May 11, 2013

Letters, Castles and an Epic battle?

Feeling puzzled? Letters being uncoded by my students
My students received some letters recently. How often does that happen anymore? The letters were from an unknown destination from an unknown people; but we had been expecting them. Let me explain. My students sent out initial letters in the style and around the era of King Charlemagne, all upper case, no spaces, no punctuation (pre-modern English). It was its own kind of code to uncover for the other students who would received them. These letters were sent out to determine "what is out there", "who is out there", the kinds of resources and land that exist beyond our borders, and how we might expand our kingdom (following the kind of conquer and conquest type of thinking we might have if we lived in such a time). 

my design for our classroom door papered and painted 
You see, we have been on a quest this year in "the Kingdom of Imagination", our classroom. A major topic of study to "cover" in the curriculum in my combined grade 4 & 5 classroom this year is the early European Exploration of North America. Often this unit is a study of textbook facts, which starts from the perspective of the Explorers leaving Europe and arriving here to discover parts of the Caribbean, Newfoundland, and the rest of Canada. There are of course lots of juicy details in this historical account as the European Explorers made contact with the original inhabitants of the land, the First Nations Peoples - I will leave all that for another post sometime. But in my teaching in the past many years, I have felt that the bigger context and back story has been missing from this study of Exploration and First Contact .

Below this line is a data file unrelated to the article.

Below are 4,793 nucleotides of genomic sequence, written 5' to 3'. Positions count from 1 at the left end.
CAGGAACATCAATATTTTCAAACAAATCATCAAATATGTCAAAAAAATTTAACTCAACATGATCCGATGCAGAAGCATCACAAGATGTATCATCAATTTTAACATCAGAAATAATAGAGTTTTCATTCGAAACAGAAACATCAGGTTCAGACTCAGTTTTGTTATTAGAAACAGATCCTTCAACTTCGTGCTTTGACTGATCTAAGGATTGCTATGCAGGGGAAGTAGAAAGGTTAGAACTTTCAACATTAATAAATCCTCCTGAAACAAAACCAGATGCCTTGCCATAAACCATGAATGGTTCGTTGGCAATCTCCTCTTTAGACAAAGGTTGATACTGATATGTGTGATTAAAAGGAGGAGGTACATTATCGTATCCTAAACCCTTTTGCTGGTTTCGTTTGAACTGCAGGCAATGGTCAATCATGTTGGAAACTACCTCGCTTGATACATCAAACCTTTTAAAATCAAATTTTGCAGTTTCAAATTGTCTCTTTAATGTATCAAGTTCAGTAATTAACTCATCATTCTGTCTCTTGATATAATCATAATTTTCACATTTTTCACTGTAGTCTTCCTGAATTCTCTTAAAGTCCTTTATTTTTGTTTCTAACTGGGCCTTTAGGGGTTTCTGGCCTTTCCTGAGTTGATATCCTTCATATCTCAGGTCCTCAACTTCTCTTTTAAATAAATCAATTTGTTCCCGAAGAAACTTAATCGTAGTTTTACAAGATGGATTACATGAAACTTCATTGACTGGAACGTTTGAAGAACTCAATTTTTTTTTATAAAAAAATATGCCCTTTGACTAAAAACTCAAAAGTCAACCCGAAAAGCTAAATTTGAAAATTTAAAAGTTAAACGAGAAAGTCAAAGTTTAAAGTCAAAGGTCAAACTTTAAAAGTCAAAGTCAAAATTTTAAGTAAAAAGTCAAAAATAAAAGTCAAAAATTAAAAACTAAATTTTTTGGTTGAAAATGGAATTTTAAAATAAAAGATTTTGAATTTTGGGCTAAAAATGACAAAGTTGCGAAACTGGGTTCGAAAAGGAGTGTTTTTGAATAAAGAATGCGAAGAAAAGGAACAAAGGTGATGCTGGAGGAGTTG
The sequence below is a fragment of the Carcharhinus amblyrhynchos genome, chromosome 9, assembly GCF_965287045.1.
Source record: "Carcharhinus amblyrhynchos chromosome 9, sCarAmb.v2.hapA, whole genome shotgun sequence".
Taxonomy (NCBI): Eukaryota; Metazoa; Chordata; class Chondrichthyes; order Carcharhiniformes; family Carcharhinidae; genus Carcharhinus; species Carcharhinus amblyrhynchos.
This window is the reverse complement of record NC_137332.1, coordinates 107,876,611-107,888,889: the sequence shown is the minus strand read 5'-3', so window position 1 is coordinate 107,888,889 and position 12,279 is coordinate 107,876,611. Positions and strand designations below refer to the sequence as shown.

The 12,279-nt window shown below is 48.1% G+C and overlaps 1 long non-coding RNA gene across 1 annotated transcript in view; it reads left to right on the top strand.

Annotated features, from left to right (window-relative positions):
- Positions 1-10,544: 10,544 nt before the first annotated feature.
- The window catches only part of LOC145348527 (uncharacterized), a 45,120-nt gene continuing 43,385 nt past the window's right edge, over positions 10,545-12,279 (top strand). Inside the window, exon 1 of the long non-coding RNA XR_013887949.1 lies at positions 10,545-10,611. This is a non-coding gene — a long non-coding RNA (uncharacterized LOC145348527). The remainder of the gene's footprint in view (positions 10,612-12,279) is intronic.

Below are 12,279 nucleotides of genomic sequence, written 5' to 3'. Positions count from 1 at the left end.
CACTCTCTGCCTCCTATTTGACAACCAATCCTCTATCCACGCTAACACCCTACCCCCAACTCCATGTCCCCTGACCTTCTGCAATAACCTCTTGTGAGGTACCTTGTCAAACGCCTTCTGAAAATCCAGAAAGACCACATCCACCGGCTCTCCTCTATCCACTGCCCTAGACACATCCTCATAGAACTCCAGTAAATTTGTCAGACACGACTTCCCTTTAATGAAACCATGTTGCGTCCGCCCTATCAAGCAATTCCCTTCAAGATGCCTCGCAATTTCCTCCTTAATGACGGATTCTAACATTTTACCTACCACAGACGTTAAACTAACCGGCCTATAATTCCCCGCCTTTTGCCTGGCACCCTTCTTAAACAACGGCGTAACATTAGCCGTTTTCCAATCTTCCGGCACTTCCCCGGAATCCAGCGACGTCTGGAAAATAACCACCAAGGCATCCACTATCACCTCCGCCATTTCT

So I decided to build my own narrative of life in a Medieval Kingdom, one that precedes this whole history of exploration and contact; which helps to set up the proper context to appreciate where these people came from and what was life like "before". What was society like? What systems existed? (they know a little already about the Feudal System, because they are under my rule as High King). Who came over? Why did they go? To understand and be able to find answers to some of these questions (and others) it is important to first understand our own thoughts and feelings about what happened. And to do this, I believe that students must be engaged with their own emotions and have some authentic experiences from which to base their thoughts and opinions.

student designed stained glass covering our classroom window

student designed Medieval images to decorate our classroom walls

We have been on this Medieval adventure together since the beginning of the school year, waiting to hear a response to our letters. I had talked with another like-minded teacher colleague of mine (@dariodemetlika) from a neighbouring school about doing something like we did last year (see previous post islanders-and-explorers-encounter). We planned a kind of "contact" again, since there are some simple and easy connections that we can make in these types of activities; however we didn't want to trivialize what really happened historically in our pursuit to make a fun "activity". 

On a bigger scale both of us have been playing around over the past few years with the more meaningful, deeper concepts that underlie our curriculum. This is particularly true when studying what happens when two groups of people from different cultures make contact - where much confusion and conflict comes from today in the world. Thus this study is not ancient, rather it is relevant for today and the future for our students.